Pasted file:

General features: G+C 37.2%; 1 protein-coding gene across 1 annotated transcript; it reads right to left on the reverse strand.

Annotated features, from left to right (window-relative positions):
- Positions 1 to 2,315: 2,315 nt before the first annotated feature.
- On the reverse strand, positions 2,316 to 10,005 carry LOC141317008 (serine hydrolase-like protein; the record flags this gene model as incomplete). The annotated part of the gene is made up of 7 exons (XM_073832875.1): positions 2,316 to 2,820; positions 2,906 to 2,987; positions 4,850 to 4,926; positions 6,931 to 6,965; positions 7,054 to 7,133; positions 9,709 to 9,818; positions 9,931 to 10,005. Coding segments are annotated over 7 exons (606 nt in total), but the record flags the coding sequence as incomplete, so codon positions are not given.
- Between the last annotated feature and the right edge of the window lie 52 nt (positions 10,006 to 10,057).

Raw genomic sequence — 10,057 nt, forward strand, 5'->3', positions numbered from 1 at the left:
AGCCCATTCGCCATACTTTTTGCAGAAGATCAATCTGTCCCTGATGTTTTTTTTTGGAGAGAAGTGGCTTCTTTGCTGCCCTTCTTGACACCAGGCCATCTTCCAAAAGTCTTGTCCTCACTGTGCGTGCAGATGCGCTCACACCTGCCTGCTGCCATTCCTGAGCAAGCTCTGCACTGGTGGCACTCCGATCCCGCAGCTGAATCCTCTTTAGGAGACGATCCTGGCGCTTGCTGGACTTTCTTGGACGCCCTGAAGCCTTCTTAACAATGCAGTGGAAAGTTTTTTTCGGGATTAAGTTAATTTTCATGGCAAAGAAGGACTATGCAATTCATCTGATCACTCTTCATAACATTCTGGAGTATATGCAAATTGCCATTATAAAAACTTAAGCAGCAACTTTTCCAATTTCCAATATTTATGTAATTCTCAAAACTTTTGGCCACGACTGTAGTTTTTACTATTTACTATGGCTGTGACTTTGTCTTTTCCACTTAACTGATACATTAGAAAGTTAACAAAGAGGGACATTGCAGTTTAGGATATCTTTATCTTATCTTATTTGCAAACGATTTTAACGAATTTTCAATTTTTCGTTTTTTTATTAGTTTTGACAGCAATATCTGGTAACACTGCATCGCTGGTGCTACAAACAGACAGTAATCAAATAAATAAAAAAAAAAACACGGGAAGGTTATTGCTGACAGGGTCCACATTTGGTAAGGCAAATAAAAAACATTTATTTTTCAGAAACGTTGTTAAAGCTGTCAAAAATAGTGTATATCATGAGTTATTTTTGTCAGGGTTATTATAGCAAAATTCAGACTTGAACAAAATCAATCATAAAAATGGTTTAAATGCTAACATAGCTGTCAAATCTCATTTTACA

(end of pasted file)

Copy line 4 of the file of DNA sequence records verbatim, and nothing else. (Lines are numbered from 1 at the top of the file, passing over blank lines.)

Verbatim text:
- On the reverse strand, positions 2,316 to 10,005 carry LOC141317008 (serine hydrolase-like protein; the record flags this gene model as incomplete). The annotated part of the gene is made up of 7 exons (XM_073832875.1): positions 2,316 to 2,820; positions 2,906 to 2,987; positions 4,850 to 4,926; positions 6,931 to 6,965; positions 7,054 to 7,133; positions 9,709 to 9,818; positions 9,931 to 10,005. Coding segments are annotated over 7 exons (606 nt in total), but the record flags the coding sequence as incomplete, so codon positions are not given.